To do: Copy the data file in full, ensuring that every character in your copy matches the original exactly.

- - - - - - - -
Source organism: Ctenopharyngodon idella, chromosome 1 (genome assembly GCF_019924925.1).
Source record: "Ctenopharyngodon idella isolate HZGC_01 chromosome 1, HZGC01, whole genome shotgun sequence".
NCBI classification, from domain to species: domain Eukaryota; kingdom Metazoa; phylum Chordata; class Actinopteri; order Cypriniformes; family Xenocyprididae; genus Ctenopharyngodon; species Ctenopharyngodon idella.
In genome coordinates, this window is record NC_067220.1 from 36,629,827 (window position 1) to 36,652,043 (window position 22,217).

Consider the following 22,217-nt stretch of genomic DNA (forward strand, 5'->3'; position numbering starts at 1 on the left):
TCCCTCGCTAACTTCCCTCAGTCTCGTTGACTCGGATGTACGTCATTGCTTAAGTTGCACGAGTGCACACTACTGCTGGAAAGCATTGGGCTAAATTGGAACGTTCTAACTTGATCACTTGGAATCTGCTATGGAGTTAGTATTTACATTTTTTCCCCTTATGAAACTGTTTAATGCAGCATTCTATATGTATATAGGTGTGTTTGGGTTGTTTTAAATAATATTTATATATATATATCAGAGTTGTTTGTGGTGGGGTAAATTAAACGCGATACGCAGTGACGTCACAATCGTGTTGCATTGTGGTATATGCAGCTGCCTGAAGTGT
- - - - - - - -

Source organism: Ctenopharyngodon idella, chromosome 1 (genome assembly GCF_019924925.1).
Source record: "Ctenopharyngodon idella isolate HZGC_01 chromosome 1, HZGC01, whole genome shotgun sequence".
NCBI classification, from domain to species: domain Eukaryota; kingdom Metazoa; phylum Chordata; class Actinopteri; order Cypriniformes; family Xenocyprididae; genus Ctenopharyngodon; species Ctenopharyngodon idella.
In genome coordinates, this window is record NC_067220.1 from 36,629,827 (window position 1) to 36,652,043 (window position 22,217).

Consider the following 22,217-nt stretch of genomic DNA (forward strand, 5'->3'; position numbering starts at 1 on the left):
TCCCTCGCTAACTTCCCTCAGTCTCGTTGACTCGGATGTACGTCATTGCTTAAGTTGCACGAGTGCACACTACTGCTGGAAAGCATTGGGCTAAATTGGAACGTTCTAACTTGATCACTTGGAATCTGCTATGGAGTTAGTATTTACATTTTTTCCCCTTATGAAACTGTTTAATGCAGCATTCTATATGTATATAGGTGTGTTTGGGTTGTTTTAAATAATATTTATATATATATATCAGAGTTGTTTGTGGTGGGGTAAATTAAACGCGATACGCAGTGACGTCACAATCGTGTTGCATTGTGGTATATGCAGCTGCCTGAAGTGT